Living With Gastric Bypass
Gastric bypass surgery has an emotional and physiological impact on the individual. Many who have undergone the surgery suffer from depression in the following months as a result of a change in the role food plays in their emotional well-being. Strict limitations on the diet can place great emotional strain on the patient. Energy levels in the period following the surgery can be low, both due to the restriction of food intake and negative changes in emotional state. It may take as long as three months for emotional levels to rebound. Muscular weakness in the months following surgery is also common. This is caused by a number of factors, including a restriction on protein intake, a resulting loss in muscle mass and decline in energy levels. Muscle weakness may result in balance problems, difficulty climbing stairs or lifting heavy objects, and increased fatigue following simple physical tasks. Many of these issues pass over time as food intake gradually increases. However, the first months following the surgery can be very difficult, an issue not often mentioned by physicians suggesting the surgery. The benefits and risks of this surgery are well established; however, the psychological effects are not well understood.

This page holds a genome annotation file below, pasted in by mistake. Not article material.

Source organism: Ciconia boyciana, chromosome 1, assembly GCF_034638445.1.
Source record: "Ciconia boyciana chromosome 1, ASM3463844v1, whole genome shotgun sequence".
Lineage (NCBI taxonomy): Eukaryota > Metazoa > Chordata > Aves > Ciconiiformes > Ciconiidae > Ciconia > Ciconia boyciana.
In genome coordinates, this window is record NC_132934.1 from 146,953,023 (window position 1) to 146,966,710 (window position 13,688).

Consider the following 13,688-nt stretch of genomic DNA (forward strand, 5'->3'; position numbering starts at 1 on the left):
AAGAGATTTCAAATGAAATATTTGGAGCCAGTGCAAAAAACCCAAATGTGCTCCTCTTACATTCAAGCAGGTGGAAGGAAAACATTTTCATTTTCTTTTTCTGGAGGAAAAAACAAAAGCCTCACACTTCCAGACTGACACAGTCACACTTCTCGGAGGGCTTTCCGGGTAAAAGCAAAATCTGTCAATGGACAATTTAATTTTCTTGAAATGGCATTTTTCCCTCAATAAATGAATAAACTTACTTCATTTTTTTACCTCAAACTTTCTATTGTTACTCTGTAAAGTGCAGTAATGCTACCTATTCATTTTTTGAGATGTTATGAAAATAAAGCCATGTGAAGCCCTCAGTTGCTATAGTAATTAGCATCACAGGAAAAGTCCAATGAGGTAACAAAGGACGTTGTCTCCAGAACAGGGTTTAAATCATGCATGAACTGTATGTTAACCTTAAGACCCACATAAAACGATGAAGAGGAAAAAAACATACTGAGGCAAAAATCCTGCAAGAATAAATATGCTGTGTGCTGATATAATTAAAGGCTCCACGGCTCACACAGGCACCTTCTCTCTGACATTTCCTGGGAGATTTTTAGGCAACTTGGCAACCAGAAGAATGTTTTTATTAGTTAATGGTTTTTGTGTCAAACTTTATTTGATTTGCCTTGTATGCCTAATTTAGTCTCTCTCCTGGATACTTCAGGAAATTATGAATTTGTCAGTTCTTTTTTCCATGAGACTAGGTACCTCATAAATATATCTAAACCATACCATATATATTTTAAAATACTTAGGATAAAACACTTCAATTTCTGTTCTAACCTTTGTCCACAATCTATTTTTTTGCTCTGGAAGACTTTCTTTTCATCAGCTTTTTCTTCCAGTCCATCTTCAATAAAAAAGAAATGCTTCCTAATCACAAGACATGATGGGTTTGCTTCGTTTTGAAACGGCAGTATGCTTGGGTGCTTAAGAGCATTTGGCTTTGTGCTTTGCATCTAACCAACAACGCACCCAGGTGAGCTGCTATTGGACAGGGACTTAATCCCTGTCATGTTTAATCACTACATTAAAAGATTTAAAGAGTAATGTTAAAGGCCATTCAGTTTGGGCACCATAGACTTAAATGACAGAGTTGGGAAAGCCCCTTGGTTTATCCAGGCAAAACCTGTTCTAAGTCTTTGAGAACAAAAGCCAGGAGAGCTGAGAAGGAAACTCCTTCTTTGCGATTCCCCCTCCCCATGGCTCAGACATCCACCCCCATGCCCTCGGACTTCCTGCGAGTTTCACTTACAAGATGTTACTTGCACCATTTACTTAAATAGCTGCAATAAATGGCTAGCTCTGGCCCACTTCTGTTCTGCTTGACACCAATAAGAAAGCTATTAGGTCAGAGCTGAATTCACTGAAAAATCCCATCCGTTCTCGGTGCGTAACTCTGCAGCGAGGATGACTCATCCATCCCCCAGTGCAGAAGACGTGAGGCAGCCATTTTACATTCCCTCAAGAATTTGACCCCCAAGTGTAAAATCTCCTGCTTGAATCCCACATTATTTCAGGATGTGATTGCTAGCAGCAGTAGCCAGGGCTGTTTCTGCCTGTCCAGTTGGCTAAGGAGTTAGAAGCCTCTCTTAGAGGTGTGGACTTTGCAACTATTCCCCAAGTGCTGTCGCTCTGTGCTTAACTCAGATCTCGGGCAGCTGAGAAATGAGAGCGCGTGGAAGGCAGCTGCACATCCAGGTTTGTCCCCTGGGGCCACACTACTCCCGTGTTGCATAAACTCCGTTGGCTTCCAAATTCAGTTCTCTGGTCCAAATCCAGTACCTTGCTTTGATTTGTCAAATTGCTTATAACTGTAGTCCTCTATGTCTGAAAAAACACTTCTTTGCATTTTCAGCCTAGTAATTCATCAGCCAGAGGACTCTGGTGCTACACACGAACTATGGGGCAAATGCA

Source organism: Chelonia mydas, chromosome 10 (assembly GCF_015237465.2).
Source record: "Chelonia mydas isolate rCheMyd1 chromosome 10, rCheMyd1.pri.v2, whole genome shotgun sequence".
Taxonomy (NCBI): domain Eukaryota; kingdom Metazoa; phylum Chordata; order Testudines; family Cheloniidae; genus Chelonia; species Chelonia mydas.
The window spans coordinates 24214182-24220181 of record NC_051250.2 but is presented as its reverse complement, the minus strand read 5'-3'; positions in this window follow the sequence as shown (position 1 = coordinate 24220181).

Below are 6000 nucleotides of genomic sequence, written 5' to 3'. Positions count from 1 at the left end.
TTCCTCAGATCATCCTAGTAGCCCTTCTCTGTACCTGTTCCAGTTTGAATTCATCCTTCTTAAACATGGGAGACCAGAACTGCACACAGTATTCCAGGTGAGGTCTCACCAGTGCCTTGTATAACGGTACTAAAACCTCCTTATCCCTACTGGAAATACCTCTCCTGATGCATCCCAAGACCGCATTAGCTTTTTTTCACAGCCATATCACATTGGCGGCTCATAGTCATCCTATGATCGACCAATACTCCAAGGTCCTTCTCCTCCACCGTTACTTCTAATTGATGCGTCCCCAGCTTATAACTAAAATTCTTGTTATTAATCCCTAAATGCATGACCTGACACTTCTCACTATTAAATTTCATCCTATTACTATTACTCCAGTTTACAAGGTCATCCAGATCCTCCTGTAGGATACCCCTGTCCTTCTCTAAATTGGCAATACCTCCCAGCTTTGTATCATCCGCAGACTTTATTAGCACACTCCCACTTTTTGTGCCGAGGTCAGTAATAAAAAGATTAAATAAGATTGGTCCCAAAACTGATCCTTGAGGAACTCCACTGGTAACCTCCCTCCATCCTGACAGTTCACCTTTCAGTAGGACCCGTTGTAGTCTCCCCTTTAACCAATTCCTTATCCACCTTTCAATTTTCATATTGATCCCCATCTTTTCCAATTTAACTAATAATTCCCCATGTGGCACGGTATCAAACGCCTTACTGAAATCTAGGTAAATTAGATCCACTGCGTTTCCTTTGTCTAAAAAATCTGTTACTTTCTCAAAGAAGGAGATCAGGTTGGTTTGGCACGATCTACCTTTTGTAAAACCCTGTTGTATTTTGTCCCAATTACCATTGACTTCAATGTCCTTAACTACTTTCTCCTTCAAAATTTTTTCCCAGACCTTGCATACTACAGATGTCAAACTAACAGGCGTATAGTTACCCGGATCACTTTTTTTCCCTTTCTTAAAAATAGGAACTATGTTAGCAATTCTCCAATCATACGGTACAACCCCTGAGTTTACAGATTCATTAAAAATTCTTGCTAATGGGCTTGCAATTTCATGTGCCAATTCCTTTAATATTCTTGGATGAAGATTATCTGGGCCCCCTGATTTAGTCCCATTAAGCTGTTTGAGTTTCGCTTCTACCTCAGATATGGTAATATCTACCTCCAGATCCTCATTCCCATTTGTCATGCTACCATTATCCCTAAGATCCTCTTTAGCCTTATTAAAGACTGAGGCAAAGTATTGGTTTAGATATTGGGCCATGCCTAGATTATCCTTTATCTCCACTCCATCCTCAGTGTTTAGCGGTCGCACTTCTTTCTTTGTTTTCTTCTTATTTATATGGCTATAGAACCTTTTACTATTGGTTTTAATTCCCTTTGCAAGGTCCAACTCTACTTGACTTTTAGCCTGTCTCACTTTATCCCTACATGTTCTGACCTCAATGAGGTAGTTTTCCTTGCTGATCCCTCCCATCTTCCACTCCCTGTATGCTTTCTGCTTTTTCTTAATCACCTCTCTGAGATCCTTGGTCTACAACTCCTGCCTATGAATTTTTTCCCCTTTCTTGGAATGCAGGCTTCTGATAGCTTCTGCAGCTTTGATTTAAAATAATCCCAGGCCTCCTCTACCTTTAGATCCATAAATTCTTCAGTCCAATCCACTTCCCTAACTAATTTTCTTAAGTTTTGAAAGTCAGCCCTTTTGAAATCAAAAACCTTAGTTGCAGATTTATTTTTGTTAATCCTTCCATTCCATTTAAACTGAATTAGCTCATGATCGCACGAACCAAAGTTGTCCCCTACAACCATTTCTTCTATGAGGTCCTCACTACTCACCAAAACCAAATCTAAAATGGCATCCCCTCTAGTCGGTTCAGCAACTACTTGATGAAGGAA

Even if physical activity is increased patients may still harbor long term psychological effects due to excess skin and fat. Often bypass surgery is followed up with "body lifts" of skin and liposuction of fatty deposits. These extra surgeries have their own inherent risks but are even more dangerous when coupled with the typical nutritional deficiences that accompany convalescing gastric bypass patients.
Read more about this topic: Gastric Bypass Diet
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